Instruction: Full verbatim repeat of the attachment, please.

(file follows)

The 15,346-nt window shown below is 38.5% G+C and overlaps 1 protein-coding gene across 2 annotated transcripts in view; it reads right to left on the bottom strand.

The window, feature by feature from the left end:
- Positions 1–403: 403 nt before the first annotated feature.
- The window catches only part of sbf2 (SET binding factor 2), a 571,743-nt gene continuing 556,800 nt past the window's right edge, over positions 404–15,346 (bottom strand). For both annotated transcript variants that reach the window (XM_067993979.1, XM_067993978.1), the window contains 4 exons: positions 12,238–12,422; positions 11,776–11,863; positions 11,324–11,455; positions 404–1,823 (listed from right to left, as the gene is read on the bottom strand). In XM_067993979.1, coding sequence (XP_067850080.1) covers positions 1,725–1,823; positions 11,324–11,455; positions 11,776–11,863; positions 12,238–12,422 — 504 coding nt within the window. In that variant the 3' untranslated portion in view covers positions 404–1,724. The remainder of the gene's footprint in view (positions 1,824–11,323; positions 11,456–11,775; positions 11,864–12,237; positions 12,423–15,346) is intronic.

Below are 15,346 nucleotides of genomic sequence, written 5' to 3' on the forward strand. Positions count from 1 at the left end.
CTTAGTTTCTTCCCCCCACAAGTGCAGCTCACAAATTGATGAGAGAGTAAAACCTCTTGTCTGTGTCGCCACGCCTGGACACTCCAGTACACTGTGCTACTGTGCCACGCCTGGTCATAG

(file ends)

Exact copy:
The 15,346-nt window shown below is 38.5% G+C and overlaps 1 protein-coding gene across 2 annotated transcripts in view; it reads right to left on the bottom strand.

The window, feature by feature from the left end:
- Positions 1–403: 403 nt before the first annotated feature.
- The window catches only part of sbf2 (SET binding factor 2), a 571,743-nt gene continuing 556,800 nt past the window's right edge, over positions 404–15,346 (bottom strand). For both annotated transcript variants that reach the window (XM_067993979.1, XM_067993978.1), the window contains 4 exons: positions 12,238–12,422; positions 11,776–11,863; positions 11,324–11,455; positions 404–1,823 (listed from right to left, as the gene is read on the bottom strand). In XM_067993979.1, coding sequence (XP_067850080.1) covers positions 1,725–1,823; positions 11,324–11,455; positions 11,776–11,863; positions 12,238–12,422 — 504 coding nt within the window. In that variant the 3' untranslated portion in view covers positions 404–1,724. The remainder of the gene's footprint in view (positions 1,824–11,323; positions 11,456–11,775; positions 11,864–12,237; positions 12,423–15,346) is intronic.

Below are 15,346 nucleotides of genomic sequence, written 5' to 3' on the forward strand. Positions count from 1 at the left end.
CTTAGTTTCTTCCCCCCACAAGTGCAGCTCACAAATTGATGAGAGAGTAAAACCTCTTGTCTGTGTCGCCACGCCTGGACACTCCAGTACACTGTGCTACTGTGCCACGCCTGGTCATAG